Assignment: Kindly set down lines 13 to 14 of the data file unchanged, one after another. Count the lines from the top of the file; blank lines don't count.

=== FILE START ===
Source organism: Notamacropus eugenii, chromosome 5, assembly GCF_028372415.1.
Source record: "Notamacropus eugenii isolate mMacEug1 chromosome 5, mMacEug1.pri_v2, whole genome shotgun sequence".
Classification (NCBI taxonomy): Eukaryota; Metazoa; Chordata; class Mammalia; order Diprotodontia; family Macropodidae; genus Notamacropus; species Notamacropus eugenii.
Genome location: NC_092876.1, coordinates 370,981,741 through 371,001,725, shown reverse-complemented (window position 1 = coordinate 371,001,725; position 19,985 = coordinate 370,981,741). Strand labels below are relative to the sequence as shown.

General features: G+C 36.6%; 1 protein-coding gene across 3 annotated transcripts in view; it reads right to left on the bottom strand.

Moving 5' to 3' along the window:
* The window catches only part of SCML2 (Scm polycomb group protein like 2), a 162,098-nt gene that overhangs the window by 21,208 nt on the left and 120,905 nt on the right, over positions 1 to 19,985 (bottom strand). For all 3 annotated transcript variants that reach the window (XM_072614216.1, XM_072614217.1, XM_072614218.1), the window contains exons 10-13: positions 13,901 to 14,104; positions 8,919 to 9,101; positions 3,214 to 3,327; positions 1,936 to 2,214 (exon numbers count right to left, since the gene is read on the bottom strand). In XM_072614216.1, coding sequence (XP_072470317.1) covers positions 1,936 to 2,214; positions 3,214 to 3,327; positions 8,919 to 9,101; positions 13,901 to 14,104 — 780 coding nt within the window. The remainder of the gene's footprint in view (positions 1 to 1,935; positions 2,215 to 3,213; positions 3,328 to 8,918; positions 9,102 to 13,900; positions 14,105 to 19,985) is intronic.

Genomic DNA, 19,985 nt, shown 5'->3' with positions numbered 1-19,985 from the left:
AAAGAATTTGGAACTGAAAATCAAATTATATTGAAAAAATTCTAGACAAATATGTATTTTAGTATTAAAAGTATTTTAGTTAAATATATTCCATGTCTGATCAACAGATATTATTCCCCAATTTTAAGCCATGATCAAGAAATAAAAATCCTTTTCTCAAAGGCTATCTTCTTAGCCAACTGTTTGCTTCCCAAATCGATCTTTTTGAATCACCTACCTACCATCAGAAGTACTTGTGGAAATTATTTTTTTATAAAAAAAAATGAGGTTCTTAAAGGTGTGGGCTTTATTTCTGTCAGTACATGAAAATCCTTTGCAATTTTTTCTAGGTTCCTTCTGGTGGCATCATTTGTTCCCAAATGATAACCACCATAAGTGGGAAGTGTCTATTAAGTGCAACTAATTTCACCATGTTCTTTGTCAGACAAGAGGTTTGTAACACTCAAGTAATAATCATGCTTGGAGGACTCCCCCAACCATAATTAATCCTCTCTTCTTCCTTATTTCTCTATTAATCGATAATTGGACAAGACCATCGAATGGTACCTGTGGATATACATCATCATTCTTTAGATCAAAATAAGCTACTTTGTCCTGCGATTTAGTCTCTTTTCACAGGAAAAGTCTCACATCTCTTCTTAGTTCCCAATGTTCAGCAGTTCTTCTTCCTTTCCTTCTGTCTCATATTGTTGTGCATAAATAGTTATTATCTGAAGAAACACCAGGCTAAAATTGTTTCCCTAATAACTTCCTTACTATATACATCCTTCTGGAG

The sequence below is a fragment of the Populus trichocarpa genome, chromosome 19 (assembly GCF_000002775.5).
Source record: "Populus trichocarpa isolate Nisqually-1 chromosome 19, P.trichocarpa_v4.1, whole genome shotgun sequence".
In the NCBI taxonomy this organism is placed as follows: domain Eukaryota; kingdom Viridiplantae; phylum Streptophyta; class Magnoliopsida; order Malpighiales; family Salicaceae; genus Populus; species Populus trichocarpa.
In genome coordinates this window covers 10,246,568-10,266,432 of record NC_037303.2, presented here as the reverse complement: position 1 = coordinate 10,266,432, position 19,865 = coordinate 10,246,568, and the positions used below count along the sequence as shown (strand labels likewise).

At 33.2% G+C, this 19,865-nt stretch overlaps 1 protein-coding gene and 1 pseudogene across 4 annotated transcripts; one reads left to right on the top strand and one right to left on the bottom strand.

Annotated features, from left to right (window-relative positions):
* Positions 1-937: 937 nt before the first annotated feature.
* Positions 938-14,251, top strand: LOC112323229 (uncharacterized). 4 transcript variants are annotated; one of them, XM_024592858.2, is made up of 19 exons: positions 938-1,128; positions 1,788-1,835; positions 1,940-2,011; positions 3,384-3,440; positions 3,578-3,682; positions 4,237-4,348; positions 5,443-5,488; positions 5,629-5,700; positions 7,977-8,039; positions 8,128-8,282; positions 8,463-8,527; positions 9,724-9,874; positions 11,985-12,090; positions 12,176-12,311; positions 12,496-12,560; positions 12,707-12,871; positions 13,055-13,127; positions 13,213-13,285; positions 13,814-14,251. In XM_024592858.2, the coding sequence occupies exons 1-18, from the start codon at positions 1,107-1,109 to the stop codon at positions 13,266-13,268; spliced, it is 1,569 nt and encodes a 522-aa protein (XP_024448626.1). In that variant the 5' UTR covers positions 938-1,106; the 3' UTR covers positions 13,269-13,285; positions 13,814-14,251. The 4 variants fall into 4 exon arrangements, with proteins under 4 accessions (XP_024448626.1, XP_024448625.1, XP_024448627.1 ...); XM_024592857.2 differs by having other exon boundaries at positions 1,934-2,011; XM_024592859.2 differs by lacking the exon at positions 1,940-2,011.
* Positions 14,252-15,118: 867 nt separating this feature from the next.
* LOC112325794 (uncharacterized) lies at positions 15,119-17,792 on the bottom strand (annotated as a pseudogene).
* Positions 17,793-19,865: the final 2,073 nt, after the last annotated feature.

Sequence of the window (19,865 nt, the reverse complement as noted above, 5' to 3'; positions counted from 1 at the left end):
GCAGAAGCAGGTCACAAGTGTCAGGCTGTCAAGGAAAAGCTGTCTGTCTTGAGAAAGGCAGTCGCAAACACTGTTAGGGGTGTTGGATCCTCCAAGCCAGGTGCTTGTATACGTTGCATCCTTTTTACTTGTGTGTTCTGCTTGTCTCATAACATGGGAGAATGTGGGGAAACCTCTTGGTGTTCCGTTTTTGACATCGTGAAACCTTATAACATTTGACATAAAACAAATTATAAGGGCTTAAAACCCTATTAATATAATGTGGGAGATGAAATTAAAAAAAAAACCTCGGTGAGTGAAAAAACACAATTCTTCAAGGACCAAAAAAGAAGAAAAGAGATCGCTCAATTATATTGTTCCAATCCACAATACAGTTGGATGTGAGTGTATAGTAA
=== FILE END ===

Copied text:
In genome coordinates this window covers 10,246,568-10,266,432 of record NC_037303.2, presented here as the reverse complement: position 1 = coordinate 10,266,432, position 19,865 = coordinate 10,246,568, and the positions used below count along the sequence as shown (strand labels likewise).

At 33.2% G+C, this 19,865-nt stretch overlaps 1 protein-coding gene and 1 pseudogene across 4 annotated transcripts; one reads left to right on the top strand and one right to left on the bottom strand.